It is a further object of the present invention to provide a portable electronic device with reduced manufacturing costs, and higher yields.
These and other objects of the present invention are achieved by providing apparatus and methods for using a touchpad to control a portable electronic device, such as a portable radio, CD player, cassette tape player, voice recorder, pager, portable DVD player, or MP3 player. Instead of using a plurality of buttons disposed on the housing of the device for control, the present invention teaches use of a single touchpad, on which the user traces patterns to control the device. The device does not need to provide immediate visual feedback, and the patterns are simple enough that they may be entered without requiring that the user view the portable electronic device while entering the commands.
The portable electronic device of the present invention comprises a touchpad disposed on the housing of the device. A microcontroller within the device receives electrical signals from the touchpad, representing x-y coordinates of the location at which a user's finger contacts the touchpad. Alternatively, the touchpad may send signals indicative of the motion of a user's finger across the surface of the touchpad. The microcontroller compares the data received from the touchpad with a plurality of patterns stored in a memory coupled to the microcontroller.
Each of the stored patterns represents a command or function of the portable electronic device. If the microcontroller determines that the data received from the touchpad matches one of the patterns, the microcontroller causes the device to perform the command or function associated with the matched pattern.
In a preferred embodiment of the portable electronic device of the present invention, a pattern representing a function does not need to be matched precisely. A “close” match, in which the pattern is scaled, translated, or rotated within preset bounds will be sufficient to indicate a match. Additionally, some variation in timing or speed at which a pattern is traced may be tolerated in the matching process.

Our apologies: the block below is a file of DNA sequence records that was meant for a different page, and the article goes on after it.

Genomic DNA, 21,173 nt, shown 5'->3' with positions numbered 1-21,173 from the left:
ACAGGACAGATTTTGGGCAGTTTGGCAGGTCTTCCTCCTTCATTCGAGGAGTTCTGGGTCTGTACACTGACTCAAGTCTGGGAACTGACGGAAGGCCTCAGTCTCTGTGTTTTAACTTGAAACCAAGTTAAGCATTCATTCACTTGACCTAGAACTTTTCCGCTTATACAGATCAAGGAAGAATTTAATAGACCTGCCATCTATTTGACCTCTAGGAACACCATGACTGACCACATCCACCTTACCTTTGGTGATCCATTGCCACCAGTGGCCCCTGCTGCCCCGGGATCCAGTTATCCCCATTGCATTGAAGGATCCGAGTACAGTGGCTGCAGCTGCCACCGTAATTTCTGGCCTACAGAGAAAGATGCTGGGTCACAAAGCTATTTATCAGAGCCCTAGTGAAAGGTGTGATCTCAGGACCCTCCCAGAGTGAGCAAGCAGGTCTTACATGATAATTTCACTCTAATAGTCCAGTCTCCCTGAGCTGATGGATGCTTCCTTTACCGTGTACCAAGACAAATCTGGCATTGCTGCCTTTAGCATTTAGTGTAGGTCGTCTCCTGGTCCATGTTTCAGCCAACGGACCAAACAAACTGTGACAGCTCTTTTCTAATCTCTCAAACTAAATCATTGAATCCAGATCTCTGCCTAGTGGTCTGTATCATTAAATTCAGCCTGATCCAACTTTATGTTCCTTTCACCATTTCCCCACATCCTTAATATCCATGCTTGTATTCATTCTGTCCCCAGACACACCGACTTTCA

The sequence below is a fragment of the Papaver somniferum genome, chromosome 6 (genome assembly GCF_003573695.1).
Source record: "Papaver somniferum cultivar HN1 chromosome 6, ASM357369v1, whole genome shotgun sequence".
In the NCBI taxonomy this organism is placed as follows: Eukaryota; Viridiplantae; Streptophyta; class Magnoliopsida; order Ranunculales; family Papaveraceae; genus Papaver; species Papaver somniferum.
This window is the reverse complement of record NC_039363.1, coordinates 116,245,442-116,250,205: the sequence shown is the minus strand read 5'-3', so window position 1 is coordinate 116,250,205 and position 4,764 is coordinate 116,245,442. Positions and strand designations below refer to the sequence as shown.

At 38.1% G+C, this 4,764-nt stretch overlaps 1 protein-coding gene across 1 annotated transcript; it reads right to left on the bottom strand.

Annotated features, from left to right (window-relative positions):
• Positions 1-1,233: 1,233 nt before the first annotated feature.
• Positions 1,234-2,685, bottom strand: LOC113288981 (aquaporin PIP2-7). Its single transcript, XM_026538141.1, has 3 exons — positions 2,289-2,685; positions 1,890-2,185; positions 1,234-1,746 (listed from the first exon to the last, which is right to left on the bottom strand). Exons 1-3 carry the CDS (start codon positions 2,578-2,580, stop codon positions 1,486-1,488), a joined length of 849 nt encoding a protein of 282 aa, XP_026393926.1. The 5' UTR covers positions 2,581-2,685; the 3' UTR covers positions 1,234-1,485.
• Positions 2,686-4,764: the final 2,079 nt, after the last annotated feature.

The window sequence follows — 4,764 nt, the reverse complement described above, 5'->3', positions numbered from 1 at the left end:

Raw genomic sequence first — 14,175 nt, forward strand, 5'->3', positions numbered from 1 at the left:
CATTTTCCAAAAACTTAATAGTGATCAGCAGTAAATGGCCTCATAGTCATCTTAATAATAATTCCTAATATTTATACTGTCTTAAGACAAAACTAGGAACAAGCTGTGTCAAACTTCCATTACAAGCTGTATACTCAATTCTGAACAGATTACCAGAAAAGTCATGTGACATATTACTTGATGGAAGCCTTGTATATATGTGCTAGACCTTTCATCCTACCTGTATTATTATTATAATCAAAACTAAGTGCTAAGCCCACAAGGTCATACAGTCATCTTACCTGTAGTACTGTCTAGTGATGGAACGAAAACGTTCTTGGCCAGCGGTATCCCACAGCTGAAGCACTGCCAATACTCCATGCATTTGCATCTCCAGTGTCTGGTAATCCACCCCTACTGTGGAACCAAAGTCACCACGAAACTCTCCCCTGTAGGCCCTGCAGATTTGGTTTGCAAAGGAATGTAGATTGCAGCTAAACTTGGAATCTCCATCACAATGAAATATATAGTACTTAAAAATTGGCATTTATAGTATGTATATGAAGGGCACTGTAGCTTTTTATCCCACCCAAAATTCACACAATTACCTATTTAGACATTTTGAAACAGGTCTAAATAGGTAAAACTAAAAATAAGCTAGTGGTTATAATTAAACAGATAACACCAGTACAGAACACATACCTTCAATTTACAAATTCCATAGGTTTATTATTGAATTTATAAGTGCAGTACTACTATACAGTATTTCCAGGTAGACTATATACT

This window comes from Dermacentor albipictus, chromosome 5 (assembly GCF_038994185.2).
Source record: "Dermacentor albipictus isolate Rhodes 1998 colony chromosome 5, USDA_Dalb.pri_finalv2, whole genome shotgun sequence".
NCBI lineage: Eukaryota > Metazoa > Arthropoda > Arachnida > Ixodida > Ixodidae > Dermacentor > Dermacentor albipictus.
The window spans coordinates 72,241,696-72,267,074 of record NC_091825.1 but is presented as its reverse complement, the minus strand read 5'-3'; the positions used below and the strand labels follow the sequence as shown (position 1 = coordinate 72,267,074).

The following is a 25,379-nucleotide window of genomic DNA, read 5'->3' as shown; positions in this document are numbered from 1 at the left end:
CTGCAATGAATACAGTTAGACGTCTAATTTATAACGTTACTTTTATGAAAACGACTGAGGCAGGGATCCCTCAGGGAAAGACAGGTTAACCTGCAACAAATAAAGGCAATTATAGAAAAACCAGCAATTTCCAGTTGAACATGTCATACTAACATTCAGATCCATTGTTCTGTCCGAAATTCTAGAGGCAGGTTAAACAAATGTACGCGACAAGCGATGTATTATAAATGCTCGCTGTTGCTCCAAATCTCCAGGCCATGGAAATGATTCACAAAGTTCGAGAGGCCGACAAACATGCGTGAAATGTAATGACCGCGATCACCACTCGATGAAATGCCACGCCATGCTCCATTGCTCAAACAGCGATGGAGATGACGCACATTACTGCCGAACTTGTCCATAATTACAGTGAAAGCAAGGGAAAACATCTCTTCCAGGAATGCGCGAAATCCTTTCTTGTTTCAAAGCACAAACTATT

The present invention also discloses a method for controlling a portable electronic device by receiving data from a touchpad, and comparing the data with a plurality of predefined patterns, each of which represents a function of the portable electronic device. If a matching pattern is found, the function represented by the matching pattern is performed.
The above and other objects and advantages of the present invention will be apparent upon consideration of the following detailed description, taken in conjunction with the accompanying drawings, in which like reference characters refer to like parts throughout, and in which:
FIG. 1 shows a portable electronic device built in accordance with the principles of the present invention;
FIGS. 2A-2K show illustrative commands that may be entered through a touchpad to control a portable electronic device;
FIGS. 3A-3D show a range of variation in entering a command on a touchpad;
FIG. 4 shows an alternative embodiment of a portable electronic device built in accordance with the principles of the present invention;
FIG. 5 is a block diagram of the electronics of a portable electronic device built in accordance with the principles of the present invention; and
FIG. 6 is a flowchart of a method in accordance with the present invention for receiving, matching, and performing a command.
Referring to FIG. 1, a view of a portable electronic device constructed in accordance with the principles of the present invention is shown. The embodiment shown in FIG. 1 is a portable MP3 music player, that plays music formatted according to the MPEG audio layer 3 standard. It will be evident to one skilled in the art that the features of the present invention could be readily adapted for use in a portable CD player, cassette player/recorder, voice recorder, pager, portable DVD player, remote control, or other portable electronic device. Additionally, it will be understood that use of the MPEG audio layer 3 (MP3) standard in the music player of FIG. 1 is for illustration, and that the features of the present invention could be used on a digital music player that plays music encoded in any other digital music format.